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Gab, Far Right Social Media Site Used by Pittsburgh Synagogue Shooter, Struggling to Survive, Founder Blames 'Deep State'

A social media site used by the man accused of conducting the October 2018 synagogue massacre in Pittsburgh is struggling survive, The Daily Beast reported on Wednesday. 

Gab, a site which serves as a haven for far-right figures and trolls that have been kicked off other social media platforms, has reportedly lost $350,000 since its inception in 2016.

The website has been dysfunctional at times this week, complaining of tens of thousands of bots, according to The Daily Beast. Gab founder Andrew Torba circulated a post from a user asking if the "deep state" was coming after the website. 

When asked about the financial difficulties detailed in The Daily Beast article, Gab responded "We struggle to see how anyone could reasonably conclude our revenue-generative business is in 'difficulty' fewer than 90 days after closing a $1 million raise. Beyond this we will not give those defamatory articles written by political activist bloggers the dignity of a response."

The platform promotes itself as a sanctuary for free speech. The contours of its content, which include pornography and hate speech, were scrutinized after the shooting at the Tree of Life synagogue. Robert Bowers, the man accused of killing 11 people during the shooting, posted anti-Semitic statements on Gab.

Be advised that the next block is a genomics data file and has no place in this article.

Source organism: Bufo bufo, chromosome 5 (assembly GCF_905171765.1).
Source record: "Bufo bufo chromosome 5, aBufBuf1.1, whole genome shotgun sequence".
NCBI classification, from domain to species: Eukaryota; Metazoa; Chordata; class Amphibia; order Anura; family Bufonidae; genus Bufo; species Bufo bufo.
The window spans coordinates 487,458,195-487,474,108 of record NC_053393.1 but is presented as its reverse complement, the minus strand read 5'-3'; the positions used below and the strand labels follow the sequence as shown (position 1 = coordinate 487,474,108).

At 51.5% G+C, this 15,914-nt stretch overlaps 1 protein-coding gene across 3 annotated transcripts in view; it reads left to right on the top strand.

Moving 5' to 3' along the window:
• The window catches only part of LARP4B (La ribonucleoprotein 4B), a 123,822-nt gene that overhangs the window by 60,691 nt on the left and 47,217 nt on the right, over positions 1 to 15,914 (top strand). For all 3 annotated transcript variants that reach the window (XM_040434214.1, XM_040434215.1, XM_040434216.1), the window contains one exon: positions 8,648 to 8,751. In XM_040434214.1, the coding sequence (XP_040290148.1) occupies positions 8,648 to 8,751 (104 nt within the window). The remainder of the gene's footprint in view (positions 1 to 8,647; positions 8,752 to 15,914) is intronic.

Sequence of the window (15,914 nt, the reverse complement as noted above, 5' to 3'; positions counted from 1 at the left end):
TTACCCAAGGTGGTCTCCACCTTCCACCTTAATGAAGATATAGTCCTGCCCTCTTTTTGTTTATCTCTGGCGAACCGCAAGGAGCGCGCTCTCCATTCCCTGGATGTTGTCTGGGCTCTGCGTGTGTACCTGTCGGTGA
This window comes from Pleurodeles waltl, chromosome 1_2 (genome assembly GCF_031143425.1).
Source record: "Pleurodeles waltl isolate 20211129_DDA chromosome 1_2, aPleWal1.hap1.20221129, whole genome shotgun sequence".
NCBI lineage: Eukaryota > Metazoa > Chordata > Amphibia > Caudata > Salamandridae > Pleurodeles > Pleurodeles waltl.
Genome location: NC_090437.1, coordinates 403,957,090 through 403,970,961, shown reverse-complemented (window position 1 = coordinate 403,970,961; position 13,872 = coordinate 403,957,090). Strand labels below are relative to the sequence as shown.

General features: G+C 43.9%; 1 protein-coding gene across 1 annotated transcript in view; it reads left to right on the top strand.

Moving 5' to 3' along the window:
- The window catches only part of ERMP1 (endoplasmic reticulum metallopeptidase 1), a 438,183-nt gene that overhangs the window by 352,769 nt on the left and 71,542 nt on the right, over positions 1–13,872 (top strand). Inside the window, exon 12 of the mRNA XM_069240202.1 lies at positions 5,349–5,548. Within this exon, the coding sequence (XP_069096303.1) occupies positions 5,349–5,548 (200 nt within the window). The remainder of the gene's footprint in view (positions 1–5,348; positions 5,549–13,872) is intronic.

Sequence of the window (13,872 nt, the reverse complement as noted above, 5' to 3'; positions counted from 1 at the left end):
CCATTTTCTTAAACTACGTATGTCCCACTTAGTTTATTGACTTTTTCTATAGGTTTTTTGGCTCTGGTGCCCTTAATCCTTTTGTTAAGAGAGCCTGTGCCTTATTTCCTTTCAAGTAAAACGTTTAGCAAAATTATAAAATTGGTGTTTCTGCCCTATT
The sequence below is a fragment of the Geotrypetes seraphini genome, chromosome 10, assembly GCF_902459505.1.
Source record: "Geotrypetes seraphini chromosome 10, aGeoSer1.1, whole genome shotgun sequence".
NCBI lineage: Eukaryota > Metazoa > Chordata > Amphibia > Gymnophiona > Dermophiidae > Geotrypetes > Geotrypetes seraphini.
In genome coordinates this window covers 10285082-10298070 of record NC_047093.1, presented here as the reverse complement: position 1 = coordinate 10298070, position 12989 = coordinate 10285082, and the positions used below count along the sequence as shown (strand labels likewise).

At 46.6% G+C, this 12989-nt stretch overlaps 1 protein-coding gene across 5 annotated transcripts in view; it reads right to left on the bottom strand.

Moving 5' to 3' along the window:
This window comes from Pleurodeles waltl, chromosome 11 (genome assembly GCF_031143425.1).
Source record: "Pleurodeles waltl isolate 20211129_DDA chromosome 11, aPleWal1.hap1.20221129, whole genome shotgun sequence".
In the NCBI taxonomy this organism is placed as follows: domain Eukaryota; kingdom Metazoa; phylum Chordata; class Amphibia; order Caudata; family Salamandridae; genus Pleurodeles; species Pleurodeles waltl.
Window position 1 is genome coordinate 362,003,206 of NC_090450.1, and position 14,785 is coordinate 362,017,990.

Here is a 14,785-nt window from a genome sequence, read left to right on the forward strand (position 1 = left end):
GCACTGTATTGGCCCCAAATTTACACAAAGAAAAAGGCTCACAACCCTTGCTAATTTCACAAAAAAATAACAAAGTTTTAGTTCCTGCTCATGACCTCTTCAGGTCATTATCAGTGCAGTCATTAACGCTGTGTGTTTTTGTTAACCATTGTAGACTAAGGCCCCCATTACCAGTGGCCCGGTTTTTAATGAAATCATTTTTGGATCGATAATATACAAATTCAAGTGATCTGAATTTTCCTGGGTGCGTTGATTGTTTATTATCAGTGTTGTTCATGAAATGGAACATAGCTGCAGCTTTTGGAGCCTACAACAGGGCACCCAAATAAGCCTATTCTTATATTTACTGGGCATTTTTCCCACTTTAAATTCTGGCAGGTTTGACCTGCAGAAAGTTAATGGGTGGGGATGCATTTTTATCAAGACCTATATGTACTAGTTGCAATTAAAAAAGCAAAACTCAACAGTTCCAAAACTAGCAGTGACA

Before entering the synagogue, Bowers wrote about the Hebrew Immigrant Aid Society, a humanitarian organization that helps refugees. 

"HIAS likes to bring invaders in that kill our people. I can't sit by and watch my people get slaughtered. Screw your optics, I'm going in," he wrote.

GettyImages-1055768952 Mourners visit the memorial outside the Tree of Life Synagogue on October 31, 2018, in Pittsburgh, Pennsylvania. Jeff Swensen/Getty Images

Companies cut ties with Gab after the Pittsburgh shooting. Payment processors PayPal and Stripe banned it, as did GoDaddy, and hosting provider Joyent, among others. 

The company witnessed "90% decline in payments for our subscription services," after payment processors cut ties following the Pittsburgh shooting, Gab wrote in SEC filings on December 19.

The platform said last week that it was teaming up with an organization called 2nd Amendment Processing for payments, the Southern Poverty Law Center reported. 

Gab, which has previously lashed out at outlets for critical coverage, called The Daily Beast article a "hit piece" and contested some of its claims.

Gab "didn't 'freeze signups' due to a 'meltdown' nor did we 'cancel services.' Gab is very deliberately experimenting with an invite-only approach to improve our user experience, which our CEO first proposed last week," the website wrote on Twitter. 

The social media site also linked to a post from Torba last week, which asked for comments on "making Gab an invite-only community like we were during our first year in existence" to eliminate problems with bots and spam. Users would also be permitted to "pay for Pro and get in to prove you are a real person and not a bot."

This article has been updated to include a comment from Gab. 

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